Keeping emus with other livestock?

JK Farms & Sanctuary

In the Brooder
8 Years
May 30, 2011
25
1
22
Santa rosa
Hi there,
I am not an emu owner yet but would love to be, I have been doing lots of research for months now and havent found an answer to a few of my questions.

I have a small farm, all pets very spoiled! The pasture is 1acre (possibly a little larger) with 6 goats (all very sweet bottle babies, castrated males with NO horns) 3 female sheep (no horns) and one gelded male llama that is their guardian but is very easy going with newcomers. All are very sweet and there is no fighting or bullying. They have full access to the barn with has plenty of sleeping and lounging space, 2 water troughs and several feed areas. I am curious as to if a pair or 2 female emus can be kept in the pasture with them?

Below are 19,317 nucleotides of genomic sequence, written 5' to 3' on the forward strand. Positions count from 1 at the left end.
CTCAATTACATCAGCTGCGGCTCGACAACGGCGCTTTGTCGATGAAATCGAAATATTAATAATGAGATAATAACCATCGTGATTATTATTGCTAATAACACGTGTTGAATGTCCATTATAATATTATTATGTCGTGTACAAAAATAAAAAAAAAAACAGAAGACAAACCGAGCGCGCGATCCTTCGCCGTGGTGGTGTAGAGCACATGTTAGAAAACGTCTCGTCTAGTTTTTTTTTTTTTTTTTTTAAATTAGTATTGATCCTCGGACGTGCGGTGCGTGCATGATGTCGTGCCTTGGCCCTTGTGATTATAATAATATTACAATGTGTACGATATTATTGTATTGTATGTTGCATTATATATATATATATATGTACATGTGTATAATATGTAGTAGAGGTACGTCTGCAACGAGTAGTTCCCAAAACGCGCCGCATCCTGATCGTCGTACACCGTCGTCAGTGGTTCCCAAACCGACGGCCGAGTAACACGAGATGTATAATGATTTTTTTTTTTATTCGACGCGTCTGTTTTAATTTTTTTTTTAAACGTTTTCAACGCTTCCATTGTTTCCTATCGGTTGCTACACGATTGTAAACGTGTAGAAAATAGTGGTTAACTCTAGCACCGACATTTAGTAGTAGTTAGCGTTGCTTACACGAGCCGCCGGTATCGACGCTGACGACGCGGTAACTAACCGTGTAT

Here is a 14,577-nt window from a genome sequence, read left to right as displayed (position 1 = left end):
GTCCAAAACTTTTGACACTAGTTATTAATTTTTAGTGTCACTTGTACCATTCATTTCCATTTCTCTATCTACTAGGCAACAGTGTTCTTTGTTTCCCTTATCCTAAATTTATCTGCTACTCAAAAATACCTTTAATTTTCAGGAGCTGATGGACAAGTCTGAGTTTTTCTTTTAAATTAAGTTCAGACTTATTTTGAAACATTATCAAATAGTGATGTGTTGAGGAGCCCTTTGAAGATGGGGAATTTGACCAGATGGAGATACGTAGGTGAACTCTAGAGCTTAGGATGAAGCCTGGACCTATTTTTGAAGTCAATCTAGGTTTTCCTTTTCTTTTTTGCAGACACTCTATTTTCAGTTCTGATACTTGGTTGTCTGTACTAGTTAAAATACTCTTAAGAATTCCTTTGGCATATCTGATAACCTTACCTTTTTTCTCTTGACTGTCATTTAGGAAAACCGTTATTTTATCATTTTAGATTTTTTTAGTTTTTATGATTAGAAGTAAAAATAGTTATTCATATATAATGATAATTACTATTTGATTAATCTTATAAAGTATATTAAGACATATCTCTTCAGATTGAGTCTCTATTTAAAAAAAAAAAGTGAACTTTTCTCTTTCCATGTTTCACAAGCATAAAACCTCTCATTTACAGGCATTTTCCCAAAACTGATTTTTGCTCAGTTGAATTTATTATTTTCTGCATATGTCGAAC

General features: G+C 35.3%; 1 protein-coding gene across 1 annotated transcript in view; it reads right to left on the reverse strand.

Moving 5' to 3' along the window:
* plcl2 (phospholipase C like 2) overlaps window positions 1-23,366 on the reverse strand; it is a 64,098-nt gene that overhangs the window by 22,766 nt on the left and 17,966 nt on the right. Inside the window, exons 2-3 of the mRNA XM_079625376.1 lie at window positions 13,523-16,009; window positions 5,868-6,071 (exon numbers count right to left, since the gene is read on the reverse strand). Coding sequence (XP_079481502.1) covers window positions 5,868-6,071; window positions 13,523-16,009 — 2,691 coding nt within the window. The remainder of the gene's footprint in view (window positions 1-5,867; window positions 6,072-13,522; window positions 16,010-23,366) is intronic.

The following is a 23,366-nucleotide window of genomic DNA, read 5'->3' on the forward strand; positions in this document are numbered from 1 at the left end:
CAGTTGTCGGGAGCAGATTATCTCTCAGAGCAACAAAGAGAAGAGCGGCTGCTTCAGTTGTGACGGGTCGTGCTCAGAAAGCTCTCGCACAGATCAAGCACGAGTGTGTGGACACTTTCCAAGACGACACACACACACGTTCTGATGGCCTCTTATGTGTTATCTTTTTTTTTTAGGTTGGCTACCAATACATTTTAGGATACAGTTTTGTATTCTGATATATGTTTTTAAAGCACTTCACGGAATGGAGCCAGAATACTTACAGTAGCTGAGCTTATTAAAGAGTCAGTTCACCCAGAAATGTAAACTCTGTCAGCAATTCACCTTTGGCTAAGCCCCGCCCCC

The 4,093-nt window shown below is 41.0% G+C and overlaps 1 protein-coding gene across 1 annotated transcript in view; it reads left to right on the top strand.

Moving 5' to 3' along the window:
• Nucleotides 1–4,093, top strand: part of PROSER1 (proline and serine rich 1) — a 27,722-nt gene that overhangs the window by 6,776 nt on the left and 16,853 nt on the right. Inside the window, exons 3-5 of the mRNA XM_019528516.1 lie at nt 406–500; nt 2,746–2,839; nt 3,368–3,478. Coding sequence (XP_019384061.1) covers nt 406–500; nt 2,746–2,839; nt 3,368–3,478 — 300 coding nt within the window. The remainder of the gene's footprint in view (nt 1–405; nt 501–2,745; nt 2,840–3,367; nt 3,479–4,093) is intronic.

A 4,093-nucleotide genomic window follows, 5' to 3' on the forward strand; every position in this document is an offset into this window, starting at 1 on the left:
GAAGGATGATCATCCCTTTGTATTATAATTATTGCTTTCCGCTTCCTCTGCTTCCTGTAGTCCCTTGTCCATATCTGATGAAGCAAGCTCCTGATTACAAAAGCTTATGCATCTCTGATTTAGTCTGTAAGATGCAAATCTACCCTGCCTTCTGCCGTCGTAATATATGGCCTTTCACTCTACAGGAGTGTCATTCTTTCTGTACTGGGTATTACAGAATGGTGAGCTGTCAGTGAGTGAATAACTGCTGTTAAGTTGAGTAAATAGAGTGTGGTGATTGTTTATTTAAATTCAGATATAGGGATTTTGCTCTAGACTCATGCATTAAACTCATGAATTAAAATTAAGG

Does anyone keep emus in other livestock???

Second question is:
Are hand raised chicks prone to have aggressive or over dominant behavior once they mature? This is true with llamas, how do emus react? Are they more gentle and accepting of your presence or will they try to "mate" and over dominant you?
I spend several hours in the pasture daily, while I don't expect to have emu cuddling time, I do want to be sure that I am not greeted with big kicks and beak pecking thinking that I am "mommy" or "girlfriend"

I do a lot of rescue placement and often come across emus needing to be placed, I have yet to take one in because not being able to build a separate emu pen at this point in time and not having the proper knowledge of whether they can be kept in a herd of goats etc peacefully. Anyone that can shed some light on these questions I would greatly appreciate it!!!